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Issue: November 11, 2006

Killing tree roots after cutting tree


Question:

I had my Siberian elms cut recently because I am allergic to them. However, the people I hired to cut them did nothing about destroying the roots. I am planning to borrow a drill and do it myself. However, I've forgotten what products to use. What do you suggest?
-Marilyn C.
Raton

Answer:

People often drill into the trunk and apply herbicides or other substances to kill the root, but this is often done improperly. When they do this, they drill the holes in the center of the wood, and they often treat several weeks after the tree has been cut. The results are often unacceptable. The treatment should be applied immediately after cutting the tree, and the chemicals should be applied to the outer portions of the trunk, just inside the bark. An even more effective method is to apply the chemical before cutting the tree.

The object of such treatments is to have the chemical move downward to the roots and kill the roots. The layer of wood just inside the bark is the tissue (called the phloem) that carries material from the leaves to the roots. Deeper inside the wood is the xylem that transports water and minerals from the roots to the leaves. It is important to apply the chemicals in the phloem of the tree. Once the tree has been cut for a few days, the downward movement of materials stops and the chemical doesn't work effectively. If you delayed too long, it would be more effective to apply chemicals on regrowth next year rather than to try now.

The chemicals to use are a non-specific herbicide glyphosate herbicide (example: Roundup) or a broadleaf herbicide (example: brush and stump killer) that is made for the purpose of killing trees. In either case, the chemical must be labeled for this purpose and used according to the label directions.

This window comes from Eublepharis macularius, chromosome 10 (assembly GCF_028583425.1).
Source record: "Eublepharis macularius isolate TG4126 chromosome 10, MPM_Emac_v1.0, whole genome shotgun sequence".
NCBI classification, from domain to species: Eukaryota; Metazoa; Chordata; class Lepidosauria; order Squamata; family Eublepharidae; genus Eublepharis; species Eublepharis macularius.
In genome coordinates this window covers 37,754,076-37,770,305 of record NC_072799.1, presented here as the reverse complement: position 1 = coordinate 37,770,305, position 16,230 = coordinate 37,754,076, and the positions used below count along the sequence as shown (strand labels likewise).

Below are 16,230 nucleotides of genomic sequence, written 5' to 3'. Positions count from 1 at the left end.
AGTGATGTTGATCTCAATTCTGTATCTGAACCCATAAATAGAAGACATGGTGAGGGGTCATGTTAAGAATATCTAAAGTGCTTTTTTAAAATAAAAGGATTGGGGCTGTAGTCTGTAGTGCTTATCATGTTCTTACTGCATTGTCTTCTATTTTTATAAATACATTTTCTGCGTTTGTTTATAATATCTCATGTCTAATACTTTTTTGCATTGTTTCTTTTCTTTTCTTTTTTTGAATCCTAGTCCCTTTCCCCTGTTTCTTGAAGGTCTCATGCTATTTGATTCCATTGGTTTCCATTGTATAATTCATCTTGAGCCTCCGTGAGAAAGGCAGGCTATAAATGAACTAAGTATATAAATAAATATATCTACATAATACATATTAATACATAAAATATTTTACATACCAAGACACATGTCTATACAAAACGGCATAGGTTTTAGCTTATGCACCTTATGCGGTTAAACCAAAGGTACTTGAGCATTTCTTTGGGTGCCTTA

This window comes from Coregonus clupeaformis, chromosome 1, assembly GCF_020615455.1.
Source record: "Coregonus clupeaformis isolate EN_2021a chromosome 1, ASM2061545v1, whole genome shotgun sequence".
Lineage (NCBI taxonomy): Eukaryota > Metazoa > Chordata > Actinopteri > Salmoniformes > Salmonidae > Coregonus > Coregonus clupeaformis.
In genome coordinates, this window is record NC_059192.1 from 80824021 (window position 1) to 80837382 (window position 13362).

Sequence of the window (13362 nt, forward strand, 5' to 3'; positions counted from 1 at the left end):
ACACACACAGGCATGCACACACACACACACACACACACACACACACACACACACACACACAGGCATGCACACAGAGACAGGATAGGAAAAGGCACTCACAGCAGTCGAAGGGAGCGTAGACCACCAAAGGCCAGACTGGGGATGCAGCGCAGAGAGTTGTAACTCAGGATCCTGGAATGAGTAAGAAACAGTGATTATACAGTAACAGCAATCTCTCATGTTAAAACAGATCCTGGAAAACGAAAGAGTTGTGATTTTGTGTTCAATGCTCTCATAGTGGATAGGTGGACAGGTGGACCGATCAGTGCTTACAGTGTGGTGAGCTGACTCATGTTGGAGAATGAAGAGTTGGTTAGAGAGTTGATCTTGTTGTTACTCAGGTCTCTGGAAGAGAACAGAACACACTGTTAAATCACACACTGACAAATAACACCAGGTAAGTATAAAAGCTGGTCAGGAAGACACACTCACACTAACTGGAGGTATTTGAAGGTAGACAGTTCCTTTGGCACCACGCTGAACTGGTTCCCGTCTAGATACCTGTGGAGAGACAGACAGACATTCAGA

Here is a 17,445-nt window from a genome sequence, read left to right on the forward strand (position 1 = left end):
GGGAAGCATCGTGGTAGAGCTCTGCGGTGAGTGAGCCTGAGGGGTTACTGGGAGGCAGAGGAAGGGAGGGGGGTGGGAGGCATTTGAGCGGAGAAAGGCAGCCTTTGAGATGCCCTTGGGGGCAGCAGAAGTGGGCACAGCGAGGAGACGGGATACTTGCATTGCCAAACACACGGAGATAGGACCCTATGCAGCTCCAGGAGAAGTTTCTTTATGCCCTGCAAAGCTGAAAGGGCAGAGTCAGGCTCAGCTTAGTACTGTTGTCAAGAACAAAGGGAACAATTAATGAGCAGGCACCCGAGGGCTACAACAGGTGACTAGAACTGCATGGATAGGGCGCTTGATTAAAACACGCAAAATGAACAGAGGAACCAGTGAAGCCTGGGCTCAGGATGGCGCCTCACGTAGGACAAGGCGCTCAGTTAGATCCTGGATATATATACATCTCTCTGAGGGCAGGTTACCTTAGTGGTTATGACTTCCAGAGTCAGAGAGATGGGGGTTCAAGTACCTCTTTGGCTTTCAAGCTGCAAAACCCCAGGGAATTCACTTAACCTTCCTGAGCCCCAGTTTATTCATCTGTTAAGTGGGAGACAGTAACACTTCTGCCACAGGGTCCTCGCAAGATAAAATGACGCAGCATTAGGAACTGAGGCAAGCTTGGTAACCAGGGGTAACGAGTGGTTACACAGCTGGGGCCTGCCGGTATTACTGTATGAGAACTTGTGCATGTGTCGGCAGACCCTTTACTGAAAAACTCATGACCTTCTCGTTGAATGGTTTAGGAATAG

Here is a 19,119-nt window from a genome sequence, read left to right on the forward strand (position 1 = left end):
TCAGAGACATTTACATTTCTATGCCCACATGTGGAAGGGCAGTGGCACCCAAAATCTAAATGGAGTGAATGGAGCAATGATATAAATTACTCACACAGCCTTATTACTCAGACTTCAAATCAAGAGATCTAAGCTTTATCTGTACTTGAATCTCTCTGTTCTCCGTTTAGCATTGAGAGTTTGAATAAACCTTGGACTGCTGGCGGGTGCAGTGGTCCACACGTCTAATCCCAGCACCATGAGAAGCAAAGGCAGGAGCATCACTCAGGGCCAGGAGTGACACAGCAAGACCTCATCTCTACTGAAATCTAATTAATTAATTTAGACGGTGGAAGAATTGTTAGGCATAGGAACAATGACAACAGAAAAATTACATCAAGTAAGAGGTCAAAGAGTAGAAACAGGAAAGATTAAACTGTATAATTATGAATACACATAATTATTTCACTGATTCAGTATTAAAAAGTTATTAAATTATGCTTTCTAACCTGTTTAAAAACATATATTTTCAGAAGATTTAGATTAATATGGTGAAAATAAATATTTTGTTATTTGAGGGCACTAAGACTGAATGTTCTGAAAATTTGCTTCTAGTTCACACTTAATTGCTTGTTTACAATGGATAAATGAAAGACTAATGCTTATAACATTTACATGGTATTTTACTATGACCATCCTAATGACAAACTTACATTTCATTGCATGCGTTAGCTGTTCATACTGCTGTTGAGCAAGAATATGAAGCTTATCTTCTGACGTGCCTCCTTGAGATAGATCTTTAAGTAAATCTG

If the roots are still alive and growth resumes in the spring, dilute the herbicide according to the directions and spray it on the plant after growth resumes in the spring. It will be absorbed through the leaves and will translocate downward to kill some of the roots. If you try it now (in the fall), the instructions should tell you to use it full strength as you apply it directly to the phloem tissue (in the holes at the outer edge of the wood). You can also apply it to "frills" or notches cut through the bark of larger stems after the tree sprouts have grown. Make these frills by cutting downward v-shaped notches through the bark and applying the herbicide with a paint brush or other object that allows very careful application into the notches. Be careful not to spray the herbicide onto plants that you want to preserve.

If the tree doesn't develop sprouts in the spring, you won't need to apply herbicide at all. Some trees do not resprout, but others will resprout.

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For more gardening information, visit the NMSU Extension publications World Wide Web site at http://www.cahe.nmsu.edu/pubs/_h.

Send your gardening questions to:
Yard and Garden, ATTN: Dr. Curtis Smith
NMSU Cooperative Extension Service
9301 Indian School Road, NE, Suite 112
Albuquerque, NM 87112

Curtis W. Smith, Ph.D., is an Extension Horticulture Specialist with New Mexico State University's Cooperative Extension Service. New Mexico State University is an equal opportunity/affirmative action employer and educator.